(Text in greek)
The diamond of alternative pop music in London.
If you listen to her talking, already from her first words you understand her relationship with Greece. The Greek-Welsh Marina Diamanti, is a promising musician with a Greek father and a Welsh mother. Although her Greek is broken, with her beloved grandmother Labrini Diamanti (yiayia, like she says with her English accent) she has the same relationship that we all maintain with our grandparents. And even more: although her grandmother would never get the microphone to sing pop melodies with an electronic base, like the granddaughter Marina, that is whom she owes her stunning voice that can catch high notes. “She has the most beautiful voice I've ever heard”, she says, adding humbly: “Much better than mine”. In Marina’s mind there coexists the dream of her grandmother that did not come true: to become a singer. “She gave me all the determination, courage and hope to succeed”, she says.
Having lived just two years in Greece when she was a young girl, and later in Wales, where she attended a girls’ school, she spent her last two school years in Athens, attending St. Catherine's British Embassy School. In 2004, just when she finished school, she left alone for London without any experience with the microphone, with only luggage a raw voice and the desire to make music. So far she has managed to play in the most important festival of the world, the Glastonbury festival, to gain attention in online communities and the foreign music press -and compose wonderful songs.
“I was very shy as a teenager. I was too ashamed to tell my family that I wanted to deal with music. I had never sung in public. I had not written any songs. I did not play the piano until I was 19. I started playing with an old keyboard that we had in my family for 14 years. It was a gift from my grandfather. My parents wanted me to go abroad, but they hoped that I would study something more “real”, perhaps Business Administration. “I did not tell them what I intended to do. Afterwards, I realized that probably they would be supportive since the beginning, because now they do it with all their heart”, she says. When she arrived in London she started dance classes and briefly studied music technology, but something told her that she had to concentrate on the creative part and not on technical issues”. I did a lot of concerts, but none of them gave me the boost I wanted. The solution came from Myspace, I met a manager who helped me, but later our paths were separated”, she recalls. To find a record company that suits her, she made 14 appointments. “I'm fussy and I want things done in my way - since they concern me”. And as far as a new song she says: “I deal all the time with practical issues now. I do not have the time to live something else that I can tell through a song”. It should be noted that her first single “I am not a robot”, which talks about how nowadays we forget our human side, got attention from the very first moment like a few of its kind and became a topic of discussion in all foreign blogs. Who is Marina? Is it a band or a solo? The name Marina and the Diamonds comes from the surname, Diamanti. Basically she is a solo artist although on stage she appears with a band. On the video of “I am not a robot” she appears covered with paint that shimmers in bright colors or with her face painted all black. She knows well how to use her image in order to impress. “I was always interested in combining music and picture. I consider it very important for the pop - electronic music to have a strong image in concerts. On the other hand, even if I have been influenced by musicians, I would say that I get more inspired by fashion designers, such as Vivienne Westwood. I do not listen to music a lot; I feed my imagination mostly through magazine pages. I feel that there, there are no limits, rules, and so truly new ideas come out. This is my goal: to create images through music,” she says.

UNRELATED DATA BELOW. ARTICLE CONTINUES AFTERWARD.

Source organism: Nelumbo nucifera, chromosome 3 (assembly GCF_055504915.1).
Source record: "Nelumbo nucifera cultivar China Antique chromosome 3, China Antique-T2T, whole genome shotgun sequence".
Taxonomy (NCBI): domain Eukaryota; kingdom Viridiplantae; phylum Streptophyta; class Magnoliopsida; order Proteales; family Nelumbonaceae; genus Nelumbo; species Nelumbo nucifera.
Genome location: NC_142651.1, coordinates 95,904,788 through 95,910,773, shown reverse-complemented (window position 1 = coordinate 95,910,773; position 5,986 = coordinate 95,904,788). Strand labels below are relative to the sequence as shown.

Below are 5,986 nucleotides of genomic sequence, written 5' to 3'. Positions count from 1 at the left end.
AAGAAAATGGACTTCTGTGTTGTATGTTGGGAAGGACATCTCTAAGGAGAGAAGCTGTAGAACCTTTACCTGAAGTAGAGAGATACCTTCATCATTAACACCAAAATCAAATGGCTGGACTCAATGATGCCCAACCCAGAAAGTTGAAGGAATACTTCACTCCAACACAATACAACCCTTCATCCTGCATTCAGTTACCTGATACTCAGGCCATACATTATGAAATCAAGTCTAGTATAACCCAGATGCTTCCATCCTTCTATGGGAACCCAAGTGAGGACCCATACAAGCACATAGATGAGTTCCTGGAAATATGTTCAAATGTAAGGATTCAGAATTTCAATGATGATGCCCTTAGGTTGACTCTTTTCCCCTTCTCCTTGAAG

The first who used videos so much was Michael Jackson. How did Marina feel when she learned about his death? “I listened to his music when I was 4-5 years old. I am not deeply influenced by him, not consciously, but only at the level that he influenced the course of pop music. Whenever I read about him, I felt sorry, because obviously he had a very troubled life. I felt sad that he died but I was not surprised. He seemed very ill for several years. And on the other hand, I was glad that finally all the scandals around him would stop”, she notes.
Her music was influenced by “Distillers, Patti Smith, PJ Harvey, Daniel Johnston, No Doubt, Yeah Yeah Yeahs. My father listens to Greek music all the time. For me Socrates Malamas and Haris Alexiou stand out. Some people say that my melodies are special. If so, this is surely due to the Greek music that I have listened to, and has passed unconsciously in the way I write”, she says modestly.
But it is not only the Greek music that has passed in her mind. “What I like is that Greeks are more politically savvy and react to what is happening to them. My father made me since I was young to read “Kathimerini” (daily press) and he always encouraged me to protest about what annoys me”, she says. There is also this special relationship she has with her beloved grandmother Labrini. “I see her every year that I come to Greece. Her voice is always in my ears: Marina, do you want leeentils?” she says in Greek.